Photographic imaging elements provide the silver halide in the form of an emulsion. Photographic emulsions generally include a vehicle for coating the emulsion as a layer of a photographic element. Useful vehicles include both naturally occurring substances such as proteins, protein derivatives, cellulose derivatives (e.g., cellulose esters), gelatin (e.g., alkali-treated gelatin such as cattle bone or hide gelatin, or acid treated gelatin such as pigskin gelatin), gelatin derivatives (e.g., acetylated gelatin, phthalated gelatin, and the like), and others as described in Research Disclosure I. Also useful as vehicles or vehicle extenders are hydrophilic water-permeable colloids. These include synthetic polymeric peptizers, carriers, and/or binders such as poly(vinyl alcohol), poly(vinyl lactams), acrylamide polymers, polyvinyl acetals, polymers of alkyl and sulfoalkyl acrylates and methacrylates, hydrolyzed polyvinyl acetates, polyamides, polyvinyl pyridine, methacrylamide copolymers, and the like, as described in Research Disclosure I. The vehicle can be present in the emulsion in any amount useful in photographic emulsions. The emulsion can also include any of the addenda known to be useful in photographic emulsions. These include chemical sensitizers, such as active gelatin, sulfur, selenium, tellurium, gold, platinum, palladium, iridium, osmium, rhenium, phosphorous, or combinations thereof Chemical sensitization is generally carried out at pAg levels of from 5 to 10, pH levels of from 5 to 8, and temperatures of from 30 to 80C., as described in Research Disclosure I, Section IV (pages 510-511) and the references cited therein.

The silver halide may be sensitized by sensitizing dyes by any method known in the art, such as described in Research Disclosure I. The dye may be added to an emulsion of the silver halide grains and a hydrophilic colloid at any time prior to (e.g., during or after chemical sensitization) or simultaneous with the coating of the emulsion on a photographic element. The dyes may, for example, be added as a solution in water or an alcohol. The dye/silver halide emulsion may be mixed with a dispersion of color image-forming coupler immediately before coating or in advance of coating (for example, 2 hours).

Photographic imaging elements are preferably imagewise exposed using any of the known techniques, including those described in Research Disclosure I, section XVI. This typically involves exposure to light in the visible region of the spectrum, and typically such exposure is of a live image through a lens, although exposure can also be exposure to a stored image (such as a computer stored image) by means of light emitting devices (such as light emitting diodes, CRT and the like).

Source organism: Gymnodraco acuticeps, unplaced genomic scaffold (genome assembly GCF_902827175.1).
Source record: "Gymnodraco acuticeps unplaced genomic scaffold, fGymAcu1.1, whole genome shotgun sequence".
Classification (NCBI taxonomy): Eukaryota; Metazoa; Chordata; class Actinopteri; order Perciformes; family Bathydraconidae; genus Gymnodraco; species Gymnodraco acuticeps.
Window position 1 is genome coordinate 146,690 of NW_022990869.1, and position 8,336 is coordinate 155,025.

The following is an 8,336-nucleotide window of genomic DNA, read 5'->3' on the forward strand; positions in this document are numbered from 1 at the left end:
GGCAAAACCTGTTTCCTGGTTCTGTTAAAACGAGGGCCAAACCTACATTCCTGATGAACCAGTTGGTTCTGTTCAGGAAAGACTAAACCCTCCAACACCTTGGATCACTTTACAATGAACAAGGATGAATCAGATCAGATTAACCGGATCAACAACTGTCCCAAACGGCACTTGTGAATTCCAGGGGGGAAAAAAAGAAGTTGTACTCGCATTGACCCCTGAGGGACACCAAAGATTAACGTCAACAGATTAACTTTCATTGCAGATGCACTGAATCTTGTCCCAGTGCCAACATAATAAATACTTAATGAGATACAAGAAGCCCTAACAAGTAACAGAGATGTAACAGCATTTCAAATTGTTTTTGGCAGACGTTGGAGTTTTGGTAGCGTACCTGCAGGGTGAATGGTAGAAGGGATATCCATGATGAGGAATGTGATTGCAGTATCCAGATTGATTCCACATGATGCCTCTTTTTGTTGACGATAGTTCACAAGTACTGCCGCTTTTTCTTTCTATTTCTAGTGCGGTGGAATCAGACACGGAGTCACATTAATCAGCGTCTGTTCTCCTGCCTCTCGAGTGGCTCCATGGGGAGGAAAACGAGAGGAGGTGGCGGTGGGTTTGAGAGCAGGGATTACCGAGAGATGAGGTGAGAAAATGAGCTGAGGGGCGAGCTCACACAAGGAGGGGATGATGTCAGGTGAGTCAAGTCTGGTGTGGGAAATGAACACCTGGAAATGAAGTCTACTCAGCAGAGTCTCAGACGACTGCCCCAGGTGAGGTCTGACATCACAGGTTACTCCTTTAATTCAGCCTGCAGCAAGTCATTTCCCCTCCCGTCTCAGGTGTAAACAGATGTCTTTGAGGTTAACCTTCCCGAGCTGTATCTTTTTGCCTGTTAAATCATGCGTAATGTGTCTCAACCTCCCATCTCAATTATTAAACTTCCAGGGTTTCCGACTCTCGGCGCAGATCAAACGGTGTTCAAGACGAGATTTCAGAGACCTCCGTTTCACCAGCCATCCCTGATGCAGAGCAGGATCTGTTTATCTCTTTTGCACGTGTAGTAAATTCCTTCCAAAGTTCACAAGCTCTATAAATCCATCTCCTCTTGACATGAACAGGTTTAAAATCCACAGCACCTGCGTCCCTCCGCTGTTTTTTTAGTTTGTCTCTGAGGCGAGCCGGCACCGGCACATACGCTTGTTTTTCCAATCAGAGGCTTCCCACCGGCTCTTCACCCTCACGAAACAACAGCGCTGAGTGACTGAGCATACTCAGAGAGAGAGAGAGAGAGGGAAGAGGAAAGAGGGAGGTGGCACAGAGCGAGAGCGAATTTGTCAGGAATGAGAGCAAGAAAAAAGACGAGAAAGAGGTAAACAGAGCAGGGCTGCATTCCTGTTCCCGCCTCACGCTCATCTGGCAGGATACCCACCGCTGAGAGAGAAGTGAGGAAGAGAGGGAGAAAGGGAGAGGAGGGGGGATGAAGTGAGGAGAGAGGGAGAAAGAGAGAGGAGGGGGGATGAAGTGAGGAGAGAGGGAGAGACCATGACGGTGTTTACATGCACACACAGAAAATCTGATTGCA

Photographic imaging elements can be processed in any of a number of well-known photographic processes utilizing any of a number of well-known processing compositions, described, for example, in Research Disclosure I, or in T. H. James, editor, The Theory of the Photographic Process, 4th Edition, Macmillan, N.Y., 1977. In the case of processing a negative working element, the element is treated with a color developer (that is one which will form the colored image dyes with the color couplers), and then with a oxidizer and a solvent to remove silver and silver halide. In the case of processing a reversal color element, the element is first treated with a black and white developer (that is, a developer which does not form colored dyes with the coupler compounds) followed by a treatment to fog silver halide (usually chemical fogging or light fogging), followed by treatment with a color developer. Preferred color developing agents are p-phenylenediamines. Especially preferred are: 4-amino N,N-diethylaniline hydrochloride, 4-amino-3-methyl-N,N-diethylaniline hydrochloride, 4-amino-3-methyl-N-ethyl-N-(b-(methanesulfonamido) ethylaniline sesquisulfate hydrate, 4-amino-3-methyl-N-ethyl-N4b-hydroxyethyl)aniline sulfate, 4-amino-3-b-(methanesulfonamido)ethyl-N,N-diethylaniline hydrochloride and 4-amino-N-ethyl-N-(2-methoxyethyl)-m-toluidine di-p-toluene sulfonic acid. Development is followed by bleach-fixing, to remove silver or silver halide, washing and drying.